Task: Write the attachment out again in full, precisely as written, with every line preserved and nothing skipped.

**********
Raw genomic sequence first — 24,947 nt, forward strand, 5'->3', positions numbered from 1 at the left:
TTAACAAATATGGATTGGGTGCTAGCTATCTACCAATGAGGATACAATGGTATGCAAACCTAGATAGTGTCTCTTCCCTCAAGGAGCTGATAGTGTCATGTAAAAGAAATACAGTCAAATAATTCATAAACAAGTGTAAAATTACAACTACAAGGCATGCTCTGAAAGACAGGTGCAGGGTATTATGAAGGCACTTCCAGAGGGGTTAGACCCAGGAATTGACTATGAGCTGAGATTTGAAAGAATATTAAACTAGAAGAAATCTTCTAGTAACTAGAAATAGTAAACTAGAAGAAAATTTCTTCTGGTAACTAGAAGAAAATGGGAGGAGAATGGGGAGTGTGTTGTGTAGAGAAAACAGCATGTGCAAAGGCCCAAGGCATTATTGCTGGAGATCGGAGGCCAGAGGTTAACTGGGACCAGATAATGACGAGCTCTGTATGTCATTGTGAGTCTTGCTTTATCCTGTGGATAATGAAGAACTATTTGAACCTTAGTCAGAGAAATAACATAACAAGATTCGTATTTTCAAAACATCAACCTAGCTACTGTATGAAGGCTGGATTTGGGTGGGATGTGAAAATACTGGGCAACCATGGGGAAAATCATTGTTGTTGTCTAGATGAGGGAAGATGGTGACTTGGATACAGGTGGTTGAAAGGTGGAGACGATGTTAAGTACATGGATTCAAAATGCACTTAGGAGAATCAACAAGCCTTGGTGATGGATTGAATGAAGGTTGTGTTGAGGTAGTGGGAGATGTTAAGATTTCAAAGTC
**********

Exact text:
Raw genomic sequence first — 24,947 nt, forward strand, 5'->3', positions numbered from 1 at the left:
TTAACAAATATGGATTGGGTGCTAGCTATCTACCAATGAGGATACAATGGTATGCAAACCTAGATAGTGTCTCTTCCCTCAAGGAGCTGATAGTGTCATGTAAAAGAAATACAGTCAAATAATTCATAAACAAGTGTAAAATTACAACTACAAGGCATGCTCTGAAAGACAGGTGCAGGGTATTATGAAGGCACTTCCAGAGGGGTTAGACCCAGGAATTGACTATGAGCTGAGATTTGAAAGAATATTAAACTAGAAGAAATCTTCTAGTAACTAGAAATAGTAAACTAGAAGAAAATTTCTTCTGGTAACTAGAAGAAAATGGGAGGAGAATGGGGAGTGTGTTGTGTAGAGAAAACAGCATGTGCAAAGGCCCAAGGCATTATTGCTGGAGATCGGAGGCCAGAGGTTAACTGGGACCAGATAATGACGAGCTCTGTATGTCATTGTGAGTCTTGCTTTATCCTGTGGATAATGAAGAACTATTTGAACCTTAGTCAGAGAAATAACATAACAAGATTCGTATTTTCAAAACATCAACCTAGCTACTGTATGAAGGCTGGATTTGGGTGGGATGTGAAAATACTGGGCAACCATGGGGAAAATCATTGTTGTTGTCTAGATGAGGGAAGATGGTGACTTGGATACAGGTGGTTGAAAGGTGGAGACGATGTTAAGTACATGGATTCAAAATGCACTTAGGAGAATCAACAAGCCTTGGTGATGGATTGAATGAAGGTTGTGTTGAGGTAGTGGGAGATGTTAAGATTTCAAAGTC